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What Are These Crochet Alongs all about?! What is a CAL?

My first (and maybe only!) entry into the Granny CAL 2018

I’m hosting a Crochet Along at the minute and it has got me thinking. It’s easy to assume that every crocheter/maker knows exactly what a CAL is but it turns out that’s not the case at all. Since the beginning of the “great” Granny CAL of 2018 I’ve had a fair few folk ask me what it’s all about and I thought a more in depth look would make a pretty good blog post. Soooo…

What is a CAL?

The acronym CAL means Crochet Along, just as KAL is Knit Along and MAL is Make Along. Whatever kind of Along it is,  it’s usually a themed virtual get together where everyone makes the same thing. For fun.

The CAL I’m hosting is the Granny CAL and the idea is to crochet something in the granny stitch. That’s all. Nowt tricky. However, there can be loads of different sorts and loads of different reasons why a CAL pops up. Let’s have a look.

This is a spin off blanket from Cherry Heart’s Spice of Life CAL from 2016. This is Spicier Life!

The biggest element of a CAL I’ve discovered is the community. Joining in CALs really got me chatting away to other crafty people online and I’ve made new friends by taking part. I admit that this didn’t even occur to me when I first entered my finished crochet items on Ravelry. To be honest I just wanted to show off my new stuff and be in with the chance of winning a prize!! The social side was an unexpected perk but now it’s one of the main draws. I now know there’s not much chance of getting a prize (CALs are mighty popular and get super busy) but I’m genuinely not fussed about that.  The sharing of ideas, as well as tips and tricks brings a disparate bunch of enthusiasts together, enriching what can be a quiet and solitary hobby. In other words, it’s loads of fun hanging out with your crochet mates!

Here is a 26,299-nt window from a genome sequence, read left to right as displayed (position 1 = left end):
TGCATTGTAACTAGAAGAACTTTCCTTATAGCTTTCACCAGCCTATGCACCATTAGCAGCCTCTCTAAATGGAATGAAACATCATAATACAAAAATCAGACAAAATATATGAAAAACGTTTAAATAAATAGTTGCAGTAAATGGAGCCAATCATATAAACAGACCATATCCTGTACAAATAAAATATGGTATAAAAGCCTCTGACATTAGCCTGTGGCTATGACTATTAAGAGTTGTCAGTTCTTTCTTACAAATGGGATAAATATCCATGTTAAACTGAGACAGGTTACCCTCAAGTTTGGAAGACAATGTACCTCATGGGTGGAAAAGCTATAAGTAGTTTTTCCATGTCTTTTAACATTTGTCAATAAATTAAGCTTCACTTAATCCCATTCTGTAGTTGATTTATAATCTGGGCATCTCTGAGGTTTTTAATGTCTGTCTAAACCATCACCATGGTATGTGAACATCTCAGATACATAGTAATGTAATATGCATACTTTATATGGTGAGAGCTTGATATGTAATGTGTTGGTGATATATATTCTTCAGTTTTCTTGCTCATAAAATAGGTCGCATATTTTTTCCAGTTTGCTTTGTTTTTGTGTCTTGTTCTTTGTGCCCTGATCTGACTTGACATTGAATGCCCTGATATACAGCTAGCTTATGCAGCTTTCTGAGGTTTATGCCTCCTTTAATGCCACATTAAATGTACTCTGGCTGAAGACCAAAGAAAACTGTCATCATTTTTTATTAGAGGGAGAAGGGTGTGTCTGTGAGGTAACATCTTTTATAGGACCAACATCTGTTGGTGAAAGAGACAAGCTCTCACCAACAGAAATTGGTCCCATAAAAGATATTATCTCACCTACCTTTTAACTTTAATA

There are lots of different platforms you can choose to hang out on. I’ve seen CALs hosted on Facebook and Instagram whilst I mainly find them on Ravelry. Check out this thread from The Crochet Circle Podcast  which lists the CALs happening in 2018Also, have a look below for a few that are happening right now!

The Three Springs Shawl was entered into Addydae Design’s Accessories CAL last summer.

It’s an opportunity to try something new too. Perhaps you’re not crazy about handmade socks but don’t want to dismiss them. Why not try making them with others in a sock along? Maybe their positivity will rub off on you!  Want to make a snazzy shawl but not that confident? Join in the chat and you’ll be helped and supported by people all over the world! A CAL (not to mention the people participating) can give you focus and encouragement so you can achieve your goal without the energy wearing off.